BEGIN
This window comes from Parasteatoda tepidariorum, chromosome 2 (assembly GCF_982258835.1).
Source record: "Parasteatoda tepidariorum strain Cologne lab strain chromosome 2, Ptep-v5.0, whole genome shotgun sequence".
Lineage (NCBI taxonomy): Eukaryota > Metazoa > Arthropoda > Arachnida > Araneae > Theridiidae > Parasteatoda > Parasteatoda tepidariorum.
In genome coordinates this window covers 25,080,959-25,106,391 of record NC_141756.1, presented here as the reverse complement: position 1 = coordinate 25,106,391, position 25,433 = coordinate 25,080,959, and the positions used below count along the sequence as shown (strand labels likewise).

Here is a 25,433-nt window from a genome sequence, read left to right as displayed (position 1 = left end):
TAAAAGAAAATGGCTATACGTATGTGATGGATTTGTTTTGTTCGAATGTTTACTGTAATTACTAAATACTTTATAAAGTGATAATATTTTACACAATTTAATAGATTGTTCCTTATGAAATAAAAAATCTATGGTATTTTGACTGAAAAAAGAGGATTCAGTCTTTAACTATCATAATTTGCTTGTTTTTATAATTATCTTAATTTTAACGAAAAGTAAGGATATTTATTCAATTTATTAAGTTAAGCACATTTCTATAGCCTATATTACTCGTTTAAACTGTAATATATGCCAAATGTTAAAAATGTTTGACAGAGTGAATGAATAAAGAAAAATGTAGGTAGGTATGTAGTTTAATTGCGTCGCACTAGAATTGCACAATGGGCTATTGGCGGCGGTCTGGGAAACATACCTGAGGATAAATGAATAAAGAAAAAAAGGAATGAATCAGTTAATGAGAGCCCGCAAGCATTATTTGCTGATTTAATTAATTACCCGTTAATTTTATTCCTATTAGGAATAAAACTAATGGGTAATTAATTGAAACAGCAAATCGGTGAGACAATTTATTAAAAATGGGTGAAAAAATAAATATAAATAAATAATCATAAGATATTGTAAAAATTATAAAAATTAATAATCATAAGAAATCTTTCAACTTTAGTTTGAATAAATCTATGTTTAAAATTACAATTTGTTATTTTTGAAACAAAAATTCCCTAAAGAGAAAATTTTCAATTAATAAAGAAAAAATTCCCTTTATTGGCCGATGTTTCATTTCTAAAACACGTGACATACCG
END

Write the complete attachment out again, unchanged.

This window comes from Parasteatoda tepidariorum, chromosome 2 (assembly GCF_982258835.1).
Source record: "Parasteatoda tepidariorum strain Cologne lab strain chromosome 2, Ptep-v5.0, whole genome shotgun sequence".
Lineage (NCBI taxonomy): Eukaryota > Metazoa > Arthropoda > Arachnida > Araneae > Theridiidae > Parasteatoda > Parasteatoda tepidariorum.
In genome coordinates this window covers 25,080,959-25,106,391 of record NC_141756.1, presented here as the reverse complement: position 1 = coordinate 25,106,391, position 25,433 = coordinate 25,080,959, and the positions used below count along the sequence as shown (strand labels likewise).

Here is a 25,433-nt window from a genome sequence, read left to right as displayed (position 1 = left end):
TAAAAGAAAATGGCTATACGTATGTGATGGATTTGTTTTGTTCGAATGTTTACTGTAATTACTAAATACTTTATAAAGTGATAATATTTTACACAATTTAATAGATTGTTCCTTATGAAATAAAAAATCTATGGTATTTTGACTGAAAAAAGAGGATTCAGTCTTTAACTATCATAATTTGCTTGTTTTTATAATTATCTTAATTTTAACGAAAAGTAAGGATATTTATTCAATTTATTAAGTTAAGCACATTTCTATAGCCTATATTACTCGTTTAAACTGTAATATATGCCAAATGTTAAAAATGTTTGACAGAGTGAATGAATAAAGAAAAATGTAGGTAGGTATGTAGTTTAATTGCGTCGCACTAGAATTGCACAATGGGCTATTGGCGGCGGTCTGGGAAACATACCTGAGGATAAATGAATAAAGAAAAAAAGGAATGAATCAGTTAATGAGAGCCCGCAAGCATTATTTGCTGATTTAATTAATTACCCGTTAATTTTATTCCTATTAGGAATAAAACTAATGGGTAATTAATTGAAACAGCAAATCGGTGAGACAATTTATTAAAAATGGGTGAAAAAATAAATATAAATAAATAATCATAAGATATTGTAAAAATTATAAAAATTAATAATCATAAGAAATCTTTCAACTTTAGTTTGAATAAATCTATGTTTAAAATTACAATTTGTTATTTTTGAAACAAAAATTCCCTAAAGAGAAAATTTTCAATTAATAAAGAAAAAATTCCCTTTATTGGCCGATGTTTCATTTCTAAAACACGTGACATACCG